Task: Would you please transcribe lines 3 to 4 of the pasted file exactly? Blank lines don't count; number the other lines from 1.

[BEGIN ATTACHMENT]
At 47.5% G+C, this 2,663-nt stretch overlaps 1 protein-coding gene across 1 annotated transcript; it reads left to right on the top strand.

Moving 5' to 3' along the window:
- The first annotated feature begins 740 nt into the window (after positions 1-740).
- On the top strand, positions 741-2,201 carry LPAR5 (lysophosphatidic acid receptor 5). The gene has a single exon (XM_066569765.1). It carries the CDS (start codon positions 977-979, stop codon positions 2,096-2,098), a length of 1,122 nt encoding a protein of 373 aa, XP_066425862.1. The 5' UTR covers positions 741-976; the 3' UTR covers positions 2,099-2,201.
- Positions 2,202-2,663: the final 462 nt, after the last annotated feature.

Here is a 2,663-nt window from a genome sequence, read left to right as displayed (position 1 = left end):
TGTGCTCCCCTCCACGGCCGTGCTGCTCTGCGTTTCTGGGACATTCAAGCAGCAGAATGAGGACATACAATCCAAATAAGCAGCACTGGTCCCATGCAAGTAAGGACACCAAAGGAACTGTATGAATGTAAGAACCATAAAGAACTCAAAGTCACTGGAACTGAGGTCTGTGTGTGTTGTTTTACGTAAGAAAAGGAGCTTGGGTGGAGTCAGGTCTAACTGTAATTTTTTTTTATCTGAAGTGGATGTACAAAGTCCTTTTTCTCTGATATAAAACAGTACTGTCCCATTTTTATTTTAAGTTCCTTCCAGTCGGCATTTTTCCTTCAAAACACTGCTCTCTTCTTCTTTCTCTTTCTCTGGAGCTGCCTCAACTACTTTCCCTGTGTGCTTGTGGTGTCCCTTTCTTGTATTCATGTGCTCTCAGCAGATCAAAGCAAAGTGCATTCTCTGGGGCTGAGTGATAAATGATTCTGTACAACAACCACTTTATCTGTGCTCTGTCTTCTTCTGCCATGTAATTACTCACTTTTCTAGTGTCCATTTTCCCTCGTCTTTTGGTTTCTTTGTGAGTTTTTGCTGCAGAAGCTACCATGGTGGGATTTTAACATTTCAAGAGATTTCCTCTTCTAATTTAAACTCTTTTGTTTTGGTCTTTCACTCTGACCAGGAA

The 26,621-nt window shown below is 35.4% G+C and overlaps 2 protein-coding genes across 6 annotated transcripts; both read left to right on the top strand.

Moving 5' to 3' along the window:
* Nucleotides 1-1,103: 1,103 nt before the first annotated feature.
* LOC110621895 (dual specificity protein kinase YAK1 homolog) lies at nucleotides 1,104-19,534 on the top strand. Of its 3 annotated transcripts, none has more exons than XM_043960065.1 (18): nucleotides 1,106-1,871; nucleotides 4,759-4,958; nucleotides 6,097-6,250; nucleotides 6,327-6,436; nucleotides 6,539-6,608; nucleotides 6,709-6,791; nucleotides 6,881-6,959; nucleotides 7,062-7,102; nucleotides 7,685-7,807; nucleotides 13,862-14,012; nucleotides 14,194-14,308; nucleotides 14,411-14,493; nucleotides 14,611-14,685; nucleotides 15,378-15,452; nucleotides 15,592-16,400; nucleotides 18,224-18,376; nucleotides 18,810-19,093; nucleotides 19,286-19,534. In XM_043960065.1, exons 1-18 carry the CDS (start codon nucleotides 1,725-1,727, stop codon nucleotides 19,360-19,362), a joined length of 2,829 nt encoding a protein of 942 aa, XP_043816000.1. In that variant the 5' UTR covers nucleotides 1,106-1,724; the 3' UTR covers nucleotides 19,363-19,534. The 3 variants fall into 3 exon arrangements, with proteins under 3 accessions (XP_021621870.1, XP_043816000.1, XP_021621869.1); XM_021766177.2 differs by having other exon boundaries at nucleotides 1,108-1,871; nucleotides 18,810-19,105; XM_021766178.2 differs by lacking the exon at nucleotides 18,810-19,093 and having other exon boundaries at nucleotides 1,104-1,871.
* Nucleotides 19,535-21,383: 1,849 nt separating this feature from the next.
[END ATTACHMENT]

- The first annotated feature begins 740 nt into the window (after positions 1-740).
- On the top strand, positions 741-2,201 carry LPAR5 (lysophosphatidic acid receptor 5). The gene has a single exon (XM_066569765.1). It carries the CDS (start codon positions 977-979, stop codon positions 2,096-2,098), a length of 1,122 nt encoding a protein of 373 aa, XP_066425862.1. The 5' UTR covers positions 741-976; the 3' UTR covers positions 2,099-2,201.